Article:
* TSX down 7.86 points, or 0.06 percent, at 12,585.23
* Eight of 10 main index sectors decline.
* Barrick Gold gains on production milestone
By John Tilak
TORONTO, Jan 15 Canada's main stock index was
little changed on Tuesday as financial stocks weakened on
concerns about fallout from the battle in Washington over
raising the U.S. borrowing limit, but the drop was offset by
gains in Barrick Gold Corp and other miners.
U.S. President Barack Obama rejected on Monday any
negotiations with Republicans over raising the U.S. borrowing
limit. That helped pull the Toronto market off
highs spurred by the U.S. budget deal at the start the month
that averted the "fiscal cliff" of massive tax hikes and
"The debt ceiling debate is likely to be even more heated.
As a result, markets are skittish on the prospect of that," said
Craig Fehr, Canadian market strategist at Edward Jones in St.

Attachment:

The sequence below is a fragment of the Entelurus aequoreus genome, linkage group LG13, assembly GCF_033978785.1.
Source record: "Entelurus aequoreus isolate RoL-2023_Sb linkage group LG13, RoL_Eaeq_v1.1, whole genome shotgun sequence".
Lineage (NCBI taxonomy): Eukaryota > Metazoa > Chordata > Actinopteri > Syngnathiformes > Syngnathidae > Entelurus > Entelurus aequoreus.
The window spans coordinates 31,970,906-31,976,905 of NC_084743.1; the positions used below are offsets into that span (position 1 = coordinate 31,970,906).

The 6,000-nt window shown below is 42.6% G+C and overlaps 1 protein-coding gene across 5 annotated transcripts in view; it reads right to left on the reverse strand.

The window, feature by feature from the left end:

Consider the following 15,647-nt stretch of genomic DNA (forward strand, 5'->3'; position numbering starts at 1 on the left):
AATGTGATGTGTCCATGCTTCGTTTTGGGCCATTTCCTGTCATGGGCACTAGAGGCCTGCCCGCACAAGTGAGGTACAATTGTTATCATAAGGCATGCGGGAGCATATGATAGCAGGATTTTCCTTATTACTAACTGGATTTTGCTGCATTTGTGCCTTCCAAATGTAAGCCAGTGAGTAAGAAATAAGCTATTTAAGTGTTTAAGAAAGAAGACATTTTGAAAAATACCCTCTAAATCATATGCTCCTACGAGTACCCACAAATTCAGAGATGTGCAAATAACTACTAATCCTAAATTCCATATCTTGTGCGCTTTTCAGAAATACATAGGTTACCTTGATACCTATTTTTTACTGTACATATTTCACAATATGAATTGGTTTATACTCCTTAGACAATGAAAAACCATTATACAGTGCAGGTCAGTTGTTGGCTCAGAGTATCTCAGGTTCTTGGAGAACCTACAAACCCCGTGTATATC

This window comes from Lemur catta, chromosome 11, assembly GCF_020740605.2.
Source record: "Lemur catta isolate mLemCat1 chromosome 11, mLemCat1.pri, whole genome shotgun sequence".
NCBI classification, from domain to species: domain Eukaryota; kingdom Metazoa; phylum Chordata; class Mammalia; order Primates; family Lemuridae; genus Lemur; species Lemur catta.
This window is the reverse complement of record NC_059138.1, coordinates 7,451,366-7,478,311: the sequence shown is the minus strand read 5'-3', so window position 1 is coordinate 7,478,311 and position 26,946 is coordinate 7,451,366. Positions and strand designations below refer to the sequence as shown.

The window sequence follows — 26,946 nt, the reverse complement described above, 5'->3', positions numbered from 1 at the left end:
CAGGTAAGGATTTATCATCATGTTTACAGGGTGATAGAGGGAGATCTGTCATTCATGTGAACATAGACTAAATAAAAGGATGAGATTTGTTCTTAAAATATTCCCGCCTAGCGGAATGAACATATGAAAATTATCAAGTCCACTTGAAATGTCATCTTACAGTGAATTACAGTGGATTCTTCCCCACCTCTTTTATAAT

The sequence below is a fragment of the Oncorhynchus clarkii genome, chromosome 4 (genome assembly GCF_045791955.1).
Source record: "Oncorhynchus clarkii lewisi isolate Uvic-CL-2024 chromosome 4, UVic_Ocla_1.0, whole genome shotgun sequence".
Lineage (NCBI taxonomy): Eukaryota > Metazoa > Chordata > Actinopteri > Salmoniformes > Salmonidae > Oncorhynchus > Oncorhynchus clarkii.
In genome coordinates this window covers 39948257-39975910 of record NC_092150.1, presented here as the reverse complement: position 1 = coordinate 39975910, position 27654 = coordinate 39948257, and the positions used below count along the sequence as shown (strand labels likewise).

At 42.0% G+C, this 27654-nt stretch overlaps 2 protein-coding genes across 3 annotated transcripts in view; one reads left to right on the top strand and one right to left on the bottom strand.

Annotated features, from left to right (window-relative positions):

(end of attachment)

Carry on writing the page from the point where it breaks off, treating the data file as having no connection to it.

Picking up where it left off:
"Ultimately some resolution, some deal will be struck to
avoid U.S. defaults. But it's not going to come without
theatrics in the meantime," he added. "From now until late
February, we are likely to get more volatility in the markets."
The Toronto Stock Exchange's S&P/TSX composite index
was down 7.86 points, or 0.06 percent, at 12,585.23.
Eight of the 10 main sectors on the index were trading in the
The financial sector, the index's largest, slipped 0.4
percent. Manulife Financial Corp fell 2.3 percent to
C$13.99, Bank of Nova Scotia gave back 0.5 percent to
C$57.38, and Toronto-Dominion Bank lost 0.4 percent to
Some of the market weakness was outweighed by gains made in
the materials sector, which includes mining stocks, as commodity
Barrick rose 2.1 percent to C$34.36 after the miner said it
had achieved commercial production at its Pueblo Viejo mine in
the Dominican Republic.
The mine, one of the largest new gold projects in the world,
is a joint venture with Goldcorp Inc, which rose 2
percent to C$37.17. Gold prices were up 0.7 percent..
"Commodities are likely to continue to bounce around. We're
in an uneven economic recovery in Canada and the United States.
The uneven recovery is going to create uneven moves in commodity
prices," Fehr said.